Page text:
No more interviews for me, at least for today. I am sitting at home, wondering what might be happening in Kyiv. Unlike last night, where fear and dread prevailed, I now feel anger and defiance. Music from Okean El’zy and from the Polish film, “Black Thursday,” boost my spirits after the Ukrainian “Black Thursday” (a term many Ukrainians themselves were using on Facebook last night). I go to Kyiv tonight. We will see what happens in the meantime. I hope I will not wind up in the middle of anarchy. The peace and quiet of this Donetsk apartment is comforting. The only sudden surprises I have to deal with is the family cat, the kitten “Chapyk,” suddenly leaping from a ledge, or falling from a collapsing rack of clothes.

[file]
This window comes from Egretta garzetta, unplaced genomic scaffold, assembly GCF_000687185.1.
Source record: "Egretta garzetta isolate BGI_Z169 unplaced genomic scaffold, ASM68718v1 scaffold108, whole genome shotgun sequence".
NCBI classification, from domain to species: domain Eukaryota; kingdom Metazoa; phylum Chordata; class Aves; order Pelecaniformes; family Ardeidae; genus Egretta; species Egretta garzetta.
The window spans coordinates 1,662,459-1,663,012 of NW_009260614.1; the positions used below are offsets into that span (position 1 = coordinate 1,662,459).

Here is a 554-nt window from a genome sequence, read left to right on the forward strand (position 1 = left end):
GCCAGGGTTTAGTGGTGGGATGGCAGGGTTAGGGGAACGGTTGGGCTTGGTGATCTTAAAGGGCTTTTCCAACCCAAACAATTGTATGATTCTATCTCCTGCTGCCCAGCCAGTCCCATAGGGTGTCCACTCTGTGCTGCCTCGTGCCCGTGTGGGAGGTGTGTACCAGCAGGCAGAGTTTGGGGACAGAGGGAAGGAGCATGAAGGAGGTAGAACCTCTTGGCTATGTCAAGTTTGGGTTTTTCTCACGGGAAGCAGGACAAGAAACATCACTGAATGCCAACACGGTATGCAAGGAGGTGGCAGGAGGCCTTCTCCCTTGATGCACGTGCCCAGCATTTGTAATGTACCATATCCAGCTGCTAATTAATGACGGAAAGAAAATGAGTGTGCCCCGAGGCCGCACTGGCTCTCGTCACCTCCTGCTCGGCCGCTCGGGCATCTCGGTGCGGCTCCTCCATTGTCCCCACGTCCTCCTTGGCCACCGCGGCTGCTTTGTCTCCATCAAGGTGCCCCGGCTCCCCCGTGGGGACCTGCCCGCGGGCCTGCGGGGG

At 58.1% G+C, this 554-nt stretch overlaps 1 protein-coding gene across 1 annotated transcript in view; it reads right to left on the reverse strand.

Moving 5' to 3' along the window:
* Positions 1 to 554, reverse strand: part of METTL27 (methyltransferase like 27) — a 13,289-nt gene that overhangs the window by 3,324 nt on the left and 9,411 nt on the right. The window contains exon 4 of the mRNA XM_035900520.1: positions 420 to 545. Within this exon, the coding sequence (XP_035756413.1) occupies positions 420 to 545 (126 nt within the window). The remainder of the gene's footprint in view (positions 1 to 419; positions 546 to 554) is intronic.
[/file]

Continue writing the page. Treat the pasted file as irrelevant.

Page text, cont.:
There is no way hundreds of thousands of people can be arrested at once for those activities labelled “crimes.” Already the State Department to its credit has condemned these new laws. Such laws could even affect Party of Regions members if interpreted broadly. As friends on Facebook have said, when history is repeated, it tends to be repeated as farce (taking words from Karl Marx). This must be the most ultimate farce I have ever experienced in my life. I truly am living in a state seized by criminals.
(Thus were my thoughts set to type on Friday, January 17, the afternoon before I was to leave for Kyiv.)